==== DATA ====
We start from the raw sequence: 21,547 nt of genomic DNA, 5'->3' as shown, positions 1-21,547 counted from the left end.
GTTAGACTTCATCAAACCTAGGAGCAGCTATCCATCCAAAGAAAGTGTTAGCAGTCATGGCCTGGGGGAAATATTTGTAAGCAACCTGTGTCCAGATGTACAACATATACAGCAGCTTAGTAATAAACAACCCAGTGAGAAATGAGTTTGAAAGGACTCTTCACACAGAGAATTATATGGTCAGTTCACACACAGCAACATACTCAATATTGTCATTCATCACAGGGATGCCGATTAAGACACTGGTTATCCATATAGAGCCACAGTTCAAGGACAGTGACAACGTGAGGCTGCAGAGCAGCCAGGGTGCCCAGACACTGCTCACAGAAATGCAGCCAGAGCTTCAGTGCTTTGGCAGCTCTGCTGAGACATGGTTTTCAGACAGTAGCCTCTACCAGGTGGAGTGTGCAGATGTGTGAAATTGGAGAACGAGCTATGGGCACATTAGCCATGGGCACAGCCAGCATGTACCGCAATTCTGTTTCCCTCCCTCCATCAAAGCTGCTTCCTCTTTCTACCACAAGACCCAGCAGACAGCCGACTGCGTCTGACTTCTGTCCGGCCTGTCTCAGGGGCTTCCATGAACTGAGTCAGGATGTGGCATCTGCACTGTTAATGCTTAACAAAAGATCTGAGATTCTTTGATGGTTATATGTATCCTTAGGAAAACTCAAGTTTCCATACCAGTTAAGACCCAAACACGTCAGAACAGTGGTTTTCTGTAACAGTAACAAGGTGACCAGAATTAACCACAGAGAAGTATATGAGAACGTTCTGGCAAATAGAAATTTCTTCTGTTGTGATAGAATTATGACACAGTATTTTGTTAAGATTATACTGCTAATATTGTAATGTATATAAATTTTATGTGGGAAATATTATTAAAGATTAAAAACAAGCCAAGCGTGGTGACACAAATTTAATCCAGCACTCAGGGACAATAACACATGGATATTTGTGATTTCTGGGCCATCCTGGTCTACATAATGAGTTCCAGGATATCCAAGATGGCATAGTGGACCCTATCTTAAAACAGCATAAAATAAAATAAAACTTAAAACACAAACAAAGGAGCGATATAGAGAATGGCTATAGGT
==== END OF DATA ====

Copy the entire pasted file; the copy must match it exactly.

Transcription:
We start from the raw sequence: 21,547 nt of genomic DNA, 5'->3' as shown, positions 1-21,547 counted from the left end.
GTTAGACTTCATCAAACCTAGGAGCAGCTATCCATCCAAAGAAAGTGTTAGCAGTCATGGCCTGGGGGAAATATTTGTAAGCAACCTGTGTCCAGATGTACAACATATACAGCAGCTTAGTAATAAACAACCCAGTGAGAAATGAGTTTGAAAGGACTCTTCACACAGAGAATTATATGGTCAGTTCACACACAGCAACATACTCAATATTGTCATTCATCACAGGGATGCCGATTAAGACACTGGTTATCCATATAGAGCCACAGTTCAAGGACAGTGACAACGTGAGGCTGCAGAGCAGCCAGGGTGCCCAGACACTGCTCACAGAAATGCAGCCAGAGCTTCAGTGCTTTGGCAGCTCTGCTGAGACATGGTTTTCAGACAGTAGCCTCTACCAGGTGGAGTGTGCAGATGTGTGAAATTGGAGAACGAGCTATGGGCACATTAGCCATGGGCACAGCCAGCATGTACCGCAATTCTGTTTCCCTCCCTCCATCAAAGCTGCTTCCTCTTTCTACCACAAGACCCAGCAGACAGCCGACTGCGTCTGACTTCTGTCCGGCCTGTCTCAGGGGCTTCCATGAACTGAGTCAGGATGTGGCATCTGCACTGTTAATGCTTAACAAAAGATCTGAGATTCTTTGATGGTTATATGTATCCTTAGGAAAACTCAAGTTTCCATACCAGTTAAGACCCAAACACGTCAGAACAGTGGTTTTCTGTAACAGTAACAAGGTGACCAGAATTAACCACAGAGAAGTATATGAGAACGTTCTGGCAAATAGAAATTTCTTCTGTTGTGATAGAATTATGACACAGTATTTTGTTAAGATTATACTGCTAATATTGTAATGTATATAAATTTTATGTGGGAAATATTATTAAAGATTAAAAACAAGCCAAGCGTGGTGACACAAATTTAATCCAGCACTCAGGGACAATAACACATGGATATTTGTGATTTCTGGGCCATCCTGGTCTACATAATGAGTTCCAGGATATCCAAGATGGCATAGTGGACCCTATCTTAAAACAGCATAAAATAAAATAAAACTTAAAACACAAACAAAGGAGCGATATAGAGAATGGCTATAGGT